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NO REDD Papers

NO REDD Papers – Volume One

This booklet aspires to broaden the debate on the forest offset scam known as Reducing Emissions from Deforestation and Forest Degradation (REDD) mecha­nism.* It is not a comprehensive overview on REDD nor does it pretend to be. It aims to highlight critical perspectives that are frequently drowned out by large NGOs, corporative lobbies, governments, carbon traders, international financial institutions and the United Nations.

This collection of articles reveals how REDD is being used to establish a new set of tradable property rights based on trees and other environmental services, while at the same time propping up extractive industries. From an en­vironmental perspective, REDD will not save the climate nor protect forests, nor will it stop dangerous emissions levels. In fact, REDD will offer polluting industries a way to avoid emissions reduction through cheap REDD offsets and allow them to actually increase pollution.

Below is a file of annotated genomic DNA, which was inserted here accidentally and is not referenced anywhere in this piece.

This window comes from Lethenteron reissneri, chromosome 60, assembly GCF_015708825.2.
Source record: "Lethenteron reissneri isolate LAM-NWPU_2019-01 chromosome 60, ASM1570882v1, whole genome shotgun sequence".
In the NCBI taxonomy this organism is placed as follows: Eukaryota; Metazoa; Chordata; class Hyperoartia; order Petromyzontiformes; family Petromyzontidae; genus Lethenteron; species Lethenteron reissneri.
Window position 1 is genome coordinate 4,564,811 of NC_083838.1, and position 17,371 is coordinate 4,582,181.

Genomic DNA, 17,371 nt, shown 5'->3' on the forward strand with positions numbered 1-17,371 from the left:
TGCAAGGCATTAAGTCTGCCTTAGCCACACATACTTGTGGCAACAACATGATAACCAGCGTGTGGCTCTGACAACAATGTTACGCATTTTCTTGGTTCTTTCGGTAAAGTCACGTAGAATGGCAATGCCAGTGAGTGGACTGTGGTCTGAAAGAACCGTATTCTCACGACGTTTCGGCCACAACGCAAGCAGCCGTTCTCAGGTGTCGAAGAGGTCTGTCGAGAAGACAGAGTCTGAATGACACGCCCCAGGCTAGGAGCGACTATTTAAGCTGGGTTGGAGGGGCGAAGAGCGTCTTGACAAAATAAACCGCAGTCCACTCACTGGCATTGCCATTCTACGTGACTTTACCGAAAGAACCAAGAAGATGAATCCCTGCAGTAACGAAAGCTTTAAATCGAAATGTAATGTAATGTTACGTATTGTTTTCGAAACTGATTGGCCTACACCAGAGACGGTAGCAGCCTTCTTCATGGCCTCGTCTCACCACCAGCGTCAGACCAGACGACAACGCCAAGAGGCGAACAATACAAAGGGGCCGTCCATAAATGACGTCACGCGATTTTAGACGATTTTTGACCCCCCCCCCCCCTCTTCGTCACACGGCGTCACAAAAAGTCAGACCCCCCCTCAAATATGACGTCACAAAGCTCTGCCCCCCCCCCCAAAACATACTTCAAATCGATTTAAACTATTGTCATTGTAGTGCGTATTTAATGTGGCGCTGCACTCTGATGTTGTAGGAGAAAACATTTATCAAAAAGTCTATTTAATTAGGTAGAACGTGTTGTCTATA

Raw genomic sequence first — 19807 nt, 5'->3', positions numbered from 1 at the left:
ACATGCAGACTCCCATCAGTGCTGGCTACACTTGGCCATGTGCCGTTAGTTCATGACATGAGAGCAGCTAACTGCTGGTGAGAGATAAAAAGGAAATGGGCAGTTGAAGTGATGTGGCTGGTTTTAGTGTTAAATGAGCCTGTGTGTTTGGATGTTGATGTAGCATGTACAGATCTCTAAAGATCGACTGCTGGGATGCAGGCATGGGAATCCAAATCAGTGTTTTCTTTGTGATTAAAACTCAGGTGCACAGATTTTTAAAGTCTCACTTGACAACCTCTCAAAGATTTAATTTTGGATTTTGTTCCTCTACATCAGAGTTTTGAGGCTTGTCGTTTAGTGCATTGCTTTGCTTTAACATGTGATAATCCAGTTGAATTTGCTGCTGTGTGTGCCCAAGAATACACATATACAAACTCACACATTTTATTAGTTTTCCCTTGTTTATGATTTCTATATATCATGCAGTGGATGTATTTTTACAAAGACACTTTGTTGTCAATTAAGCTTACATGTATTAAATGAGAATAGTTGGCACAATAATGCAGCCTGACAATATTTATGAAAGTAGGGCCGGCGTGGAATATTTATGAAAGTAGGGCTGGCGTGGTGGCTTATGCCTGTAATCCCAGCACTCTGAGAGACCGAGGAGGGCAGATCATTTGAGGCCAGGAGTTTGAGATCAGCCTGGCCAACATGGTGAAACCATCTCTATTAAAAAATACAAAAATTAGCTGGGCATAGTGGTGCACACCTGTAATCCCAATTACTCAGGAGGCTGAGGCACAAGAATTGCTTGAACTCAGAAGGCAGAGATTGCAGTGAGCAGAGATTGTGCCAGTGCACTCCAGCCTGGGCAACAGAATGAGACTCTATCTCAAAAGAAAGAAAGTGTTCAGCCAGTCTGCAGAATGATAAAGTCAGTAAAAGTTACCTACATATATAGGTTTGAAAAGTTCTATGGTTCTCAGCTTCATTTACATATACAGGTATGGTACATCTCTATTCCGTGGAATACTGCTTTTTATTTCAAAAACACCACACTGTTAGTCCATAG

From an indigenous and human rights perspective, REDD criminalizes the Indigenous Peoples and local communities who protect and rely on forests. Furthermore, there are no mandatory enforceable REDD safeguards at the national or sub-national level that would guarantee protection of the rights of Indigenous Peoples and forest-dependent communities. Meanwhile, carbon traders eager for the large sums of money offered by REDD schemes are already forcing Indigenous and forest-dependent Peoples to sign away their land rights. Several examples of how this is already happening are highlighted in this booklet.

The articles are clustered in three sections: The first section explains how REDD is intrinsically linked to carbon markets and explores various financing mechanisms. The second section critiques some of the destructive players and features of REDD including extractive industries and GMO trees. The third section looks at case studies and how REDD is being implemented at the lo­cal level including current impacts and reactions.

REDD is the wrong direction. The grassroots and social movements de­mand to be heard and this collection allows us to hear and heed some of these brave and inspiring voices.

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